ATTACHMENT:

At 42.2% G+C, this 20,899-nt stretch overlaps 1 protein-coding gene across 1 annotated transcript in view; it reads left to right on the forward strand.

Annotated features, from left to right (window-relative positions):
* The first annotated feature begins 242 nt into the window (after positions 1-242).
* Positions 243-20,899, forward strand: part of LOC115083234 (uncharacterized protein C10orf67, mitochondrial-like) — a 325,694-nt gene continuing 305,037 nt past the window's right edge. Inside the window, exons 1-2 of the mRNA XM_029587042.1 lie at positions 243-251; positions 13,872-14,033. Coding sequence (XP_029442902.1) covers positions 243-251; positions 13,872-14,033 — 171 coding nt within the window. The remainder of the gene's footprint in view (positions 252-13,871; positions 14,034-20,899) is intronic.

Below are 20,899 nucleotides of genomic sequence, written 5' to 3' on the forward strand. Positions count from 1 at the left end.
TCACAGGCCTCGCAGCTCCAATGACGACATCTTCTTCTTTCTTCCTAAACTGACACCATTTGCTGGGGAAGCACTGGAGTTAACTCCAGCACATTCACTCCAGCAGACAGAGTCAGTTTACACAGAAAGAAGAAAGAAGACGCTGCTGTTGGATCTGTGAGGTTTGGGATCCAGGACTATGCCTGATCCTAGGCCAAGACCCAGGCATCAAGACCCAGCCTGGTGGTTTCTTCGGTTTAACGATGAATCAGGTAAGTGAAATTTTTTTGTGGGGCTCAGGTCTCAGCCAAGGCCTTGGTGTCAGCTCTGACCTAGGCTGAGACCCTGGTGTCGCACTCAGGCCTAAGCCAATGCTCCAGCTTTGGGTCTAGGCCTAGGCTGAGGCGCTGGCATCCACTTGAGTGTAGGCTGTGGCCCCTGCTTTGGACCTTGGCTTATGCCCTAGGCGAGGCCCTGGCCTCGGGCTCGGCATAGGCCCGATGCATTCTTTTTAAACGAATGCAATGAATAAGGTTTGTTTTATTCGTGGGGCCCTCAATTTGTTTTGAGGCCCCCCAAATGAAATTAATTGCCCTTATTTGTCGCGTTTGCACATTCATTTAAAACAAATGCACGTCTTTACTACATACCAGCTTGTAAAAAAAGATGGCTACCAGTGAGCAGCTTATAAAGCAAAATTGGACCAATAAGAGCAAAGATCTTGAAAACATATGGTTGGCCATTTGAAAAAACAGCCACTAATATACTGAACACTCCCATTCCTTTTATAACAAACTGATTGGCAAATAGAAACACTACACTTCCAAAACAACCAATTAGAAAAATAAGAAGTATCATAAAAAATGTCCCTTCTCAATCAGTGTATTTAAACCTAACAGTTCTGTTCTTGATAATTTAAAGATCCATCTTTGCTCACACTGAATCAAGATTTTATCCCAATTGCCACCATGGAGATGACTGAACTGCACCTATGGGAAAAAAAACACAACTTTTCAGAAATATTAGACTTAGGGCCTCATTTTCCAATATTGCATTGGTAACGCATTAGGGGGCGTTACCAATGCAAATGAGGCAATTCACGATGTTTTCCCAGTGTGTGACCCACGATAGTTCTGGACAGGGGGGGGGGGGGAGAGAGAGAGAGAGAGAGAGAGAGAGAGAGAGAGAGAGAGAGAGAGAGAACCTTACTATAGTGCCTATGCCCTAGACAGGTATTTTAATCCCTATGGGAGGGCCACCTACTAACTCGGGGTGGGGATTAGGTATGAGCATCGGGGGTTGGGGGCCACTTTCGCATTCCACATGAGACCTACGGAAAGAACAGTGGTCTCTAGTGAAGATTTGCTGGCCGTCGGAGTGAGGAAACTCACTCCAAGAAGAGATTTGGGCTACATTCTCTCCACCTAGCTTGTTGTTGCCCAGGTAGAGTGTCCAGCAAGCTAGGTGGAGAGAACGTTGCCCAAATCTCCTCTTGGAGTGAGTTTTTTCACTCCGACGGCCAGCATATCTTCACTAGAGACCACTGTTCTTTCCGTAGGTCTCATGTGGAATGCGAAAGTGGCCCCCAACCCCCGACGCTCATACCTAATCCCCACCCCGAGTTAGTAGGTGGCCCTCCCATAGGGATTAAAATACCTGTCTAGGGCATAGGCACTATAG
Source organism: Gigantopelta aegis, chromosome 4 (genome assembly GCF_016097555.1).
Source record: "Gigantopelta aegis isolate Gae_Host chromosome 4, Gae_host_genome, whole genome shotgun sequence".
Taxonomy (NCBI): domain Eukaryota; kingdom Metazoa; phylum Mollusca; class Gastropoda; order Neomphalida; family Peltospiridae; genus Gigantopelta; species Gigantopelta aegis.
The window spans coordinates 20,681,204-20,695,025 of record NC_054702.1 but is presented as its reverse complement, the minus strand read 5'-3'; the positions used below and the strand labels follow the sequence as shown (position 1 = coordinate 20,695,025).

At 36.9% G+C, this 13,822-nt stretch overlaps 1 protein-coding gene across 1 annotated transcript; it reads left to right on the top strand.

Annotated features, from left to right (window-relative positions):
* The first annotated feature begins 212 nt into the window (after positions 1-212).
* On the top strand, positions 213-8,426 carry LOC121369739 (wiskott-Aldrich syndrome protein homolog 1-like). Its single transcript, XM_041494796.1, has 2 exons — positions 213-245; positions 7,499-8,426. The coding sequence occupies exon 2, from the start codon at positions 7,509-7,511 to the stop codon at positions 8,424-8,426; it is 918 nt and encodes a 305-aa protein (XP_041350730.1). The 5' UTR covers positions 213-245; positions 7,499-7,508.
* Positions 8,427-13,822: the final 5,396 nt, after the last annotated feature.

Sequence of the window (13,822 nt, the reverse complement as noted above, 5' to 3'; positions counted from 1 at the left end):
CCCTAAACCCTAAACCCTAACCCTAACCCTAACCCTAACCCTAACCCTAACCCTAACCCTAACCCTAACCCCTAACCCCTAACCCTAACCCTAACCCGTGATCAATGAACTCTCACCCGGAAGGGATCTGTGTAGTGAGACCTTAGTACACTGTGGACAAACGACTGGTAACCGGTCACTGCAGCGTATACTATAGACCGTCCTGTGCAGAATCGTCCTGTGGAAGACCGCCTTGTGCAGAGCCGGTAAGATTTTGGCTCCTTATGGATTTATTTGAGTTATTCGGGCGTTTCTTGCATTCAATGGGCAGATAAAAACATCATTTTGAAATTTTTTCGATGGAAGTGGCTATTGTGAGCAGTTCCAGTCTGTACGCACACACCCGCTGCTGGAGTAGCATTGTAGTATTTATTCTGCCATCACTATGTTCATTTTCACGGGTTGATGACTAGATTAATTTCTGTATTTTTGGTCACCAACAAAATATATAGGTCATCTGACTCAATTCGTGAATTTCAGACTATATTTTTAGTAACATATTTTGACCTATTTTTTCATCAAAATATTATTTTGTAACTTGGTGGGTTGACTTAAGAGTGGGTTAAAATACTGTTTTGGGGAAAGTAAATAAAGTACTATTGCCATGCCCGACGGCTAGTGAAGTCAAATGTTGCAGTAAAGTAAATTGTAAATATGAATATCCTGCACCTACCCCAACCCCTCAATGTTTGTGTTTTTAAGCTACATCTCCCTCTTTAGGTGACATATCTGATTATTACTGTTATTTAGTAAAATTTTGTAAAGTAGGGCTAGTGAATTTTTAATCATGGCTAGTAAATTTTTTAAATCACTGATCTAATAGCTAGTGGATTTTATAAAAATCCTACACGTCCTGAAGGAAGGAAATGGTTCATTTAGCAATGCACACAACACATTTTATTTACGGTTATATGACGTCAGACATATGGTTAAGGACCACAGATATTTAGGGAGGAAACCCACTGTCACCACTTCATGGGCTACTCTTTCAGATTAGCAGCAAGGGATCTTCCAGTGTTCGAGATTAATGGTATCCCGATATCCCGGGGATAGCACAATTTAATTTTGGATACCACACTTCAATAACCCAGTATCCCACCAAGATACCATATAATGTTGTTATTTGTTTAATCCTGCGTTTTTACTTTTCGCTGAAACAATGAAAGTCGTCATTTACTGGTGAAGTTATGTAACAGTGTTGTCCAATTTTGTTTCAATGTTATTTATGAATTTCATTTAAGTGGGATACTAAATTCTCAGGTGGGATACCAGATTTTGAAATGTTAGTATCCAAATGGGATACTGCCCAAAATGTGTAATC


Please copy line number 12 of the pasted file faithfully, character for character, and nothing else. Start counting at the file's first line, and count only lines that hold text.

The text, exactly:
Annotated features, from left to right (window-relative positions):